Someone once said that if you can speak three languages, you’re trilingual. If you speak two languages, you’re bilingual. If you can speak only one language, you’re an American.
But does that joke still hold true in our era of rapidly shifting demographics? While English is still the de facto national language (though not the legal one: there is no federally mandated official language) we are a nation in which the number of first-generation immigrants has quadrupled since 1970.
According to Suresh Canagarajah, not only does this suggest that more Americans than ever speak multiple languages, but that “as diverse communities take over English and use it according to their values, English itself is also getting diversified.”
Canagarajah, Edwin Erle Sparks Professor in Penn State's Department of Applied Linguistics and English, and director of the Migration Studies Project, researches the ways in which migration has altered the global landscape, including the way we use and shape language.
“Globalization is not new, of course,” he explains. “There are at least four other forms of globalization before today’s era. The last one, modernist globalization, which featured industrialization and colonization, is the period in which English spread outside the British Isles to South Asia, Africa, and the Caribbean. However, that form of globalization featured a one-sided flow of influences from the west to the east. In today’s postmodern globalization, there is a more multilateral flow of influences.”
Notes Canagarajah, this flow and exchange of influences means immigrants no longer aspire to simply replace their own dialects with “the Queen’s English,” but to mold the language to their own needs. “English is used by non-native speakers for their purposes. This shift has led to a redefinition of the notion of ownership. Non-native speakers are shaping the grammar and style of the language in their own terms, without regard to the norms of native speakers.”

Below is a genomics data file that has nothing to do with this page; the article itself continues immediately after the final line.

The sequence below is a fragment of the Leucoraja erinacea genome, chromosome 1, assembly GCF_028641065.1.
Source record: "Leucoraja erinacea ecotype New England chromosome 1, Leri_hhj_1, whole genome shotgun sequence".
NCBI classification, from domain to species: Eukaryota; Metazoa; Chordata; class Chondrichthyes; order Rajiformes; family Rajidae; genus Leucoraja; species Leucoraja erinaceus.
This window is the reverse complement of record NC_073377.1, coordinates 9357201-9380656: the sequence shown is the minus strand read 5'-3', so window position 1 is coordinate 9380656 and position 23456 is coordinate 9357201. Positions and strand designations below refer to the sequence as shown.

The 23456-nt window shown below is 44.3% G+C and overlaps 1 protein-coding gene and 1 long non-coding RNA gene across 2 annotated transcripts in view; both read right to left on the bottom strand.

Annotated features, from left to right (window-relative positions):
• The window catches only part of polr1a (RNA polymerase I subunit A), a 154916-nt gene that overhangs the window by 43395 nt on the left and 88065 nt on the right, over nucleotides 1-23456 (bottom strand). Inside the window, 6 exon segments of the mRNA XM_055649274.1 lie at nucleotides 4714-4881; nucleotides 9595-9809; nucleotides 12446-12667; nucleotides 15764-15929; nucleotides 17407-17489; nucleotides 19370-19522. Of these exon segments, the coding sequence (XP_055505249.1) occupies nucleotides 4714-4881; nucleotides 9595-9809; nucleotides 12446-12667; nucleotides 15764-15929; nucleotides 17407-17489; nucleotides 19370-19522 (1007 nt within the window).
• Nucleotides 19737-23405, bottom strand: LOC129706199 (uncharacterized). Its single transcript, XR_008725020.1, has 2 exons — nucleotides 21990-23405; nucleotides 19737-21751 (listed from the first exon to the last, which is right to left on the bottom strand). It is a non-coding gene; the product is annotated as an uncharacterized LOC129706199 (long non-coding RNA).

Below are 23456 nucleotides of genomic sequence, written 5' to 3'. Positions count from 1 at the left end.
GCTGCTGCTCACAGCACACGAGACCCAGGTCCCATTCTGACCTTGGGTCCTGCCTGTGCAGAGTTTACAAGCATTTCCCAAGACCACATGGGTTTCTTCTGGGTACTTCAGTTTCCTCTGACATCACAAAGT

Scholars have coined the terms “World Englishes” and “English as an International Language” or EIL, to signify that today’s English is actually a rich multinational family of languages, rather than a single “neutral global norm,” explains Canagarajah. Variants of English, such as Sri Lankan, Nigerian, or Singaporean English “shouldn’t be considered deficient or unsystematic,” Canagarajah says, “but rule-governed in their own way. Native speakers will be surprised that they are not the majority using the English language anymore.” Research suggests that non-native English speakers now outnumber native speakers three to one. In Asia alone, an estimated 350 million people speak English, roughly the same as the combined English-speaking populations of the United States, Canada and Britain.
To those who decry these shifts as evidence of declining standards in both spoken and written English, Canagarajah points out that English has a long history as a hybrid tongue. “The language emerged from the tribal dialects of Angles, Jutes, and Saxons that migrated to England from the European mainland around 449 AD,” he explains. “It then combined with local language resources from Frisian and Celtic tribes, which were themselves already influenced by Latin colonization, to gain an identity as English.”
English was gradually standardized through technological developments such as printing, political imposition of rulers such as King Alfred, and lexicographical efforts of scholars like Samuel Johnson, he adds. “Yet even as Johnson tried to systematize English, he acknowledged the importance of migration and contact that would continue to hybridize English.”
Given today’s rapid developments in technology, migration, and communication, we can expect further pluralization of English, says Canagarajah. These changing norms affect people the world over, he adds, even the Queen. “Some linguists have recently studied the Queen's speech, and observe that she herself doesn't speak the Queen's English. Anyway, no one treats this as the preferred form of English anymore. People are more interested in letting their own voices come through the language.”
What is to be desired, believes Canagarajah, is not a homogeneous language, but an increased ability to tolerate, accommodate, and even celebrate, diverse dialects and languages.
Suresh Canagarajah, Ph.D. is Edwin Erle Sparks Professor in the Department of Applied Linguistics and English, and directs the Migration Studies Project. He can be reached at firstname.lastname@example.org.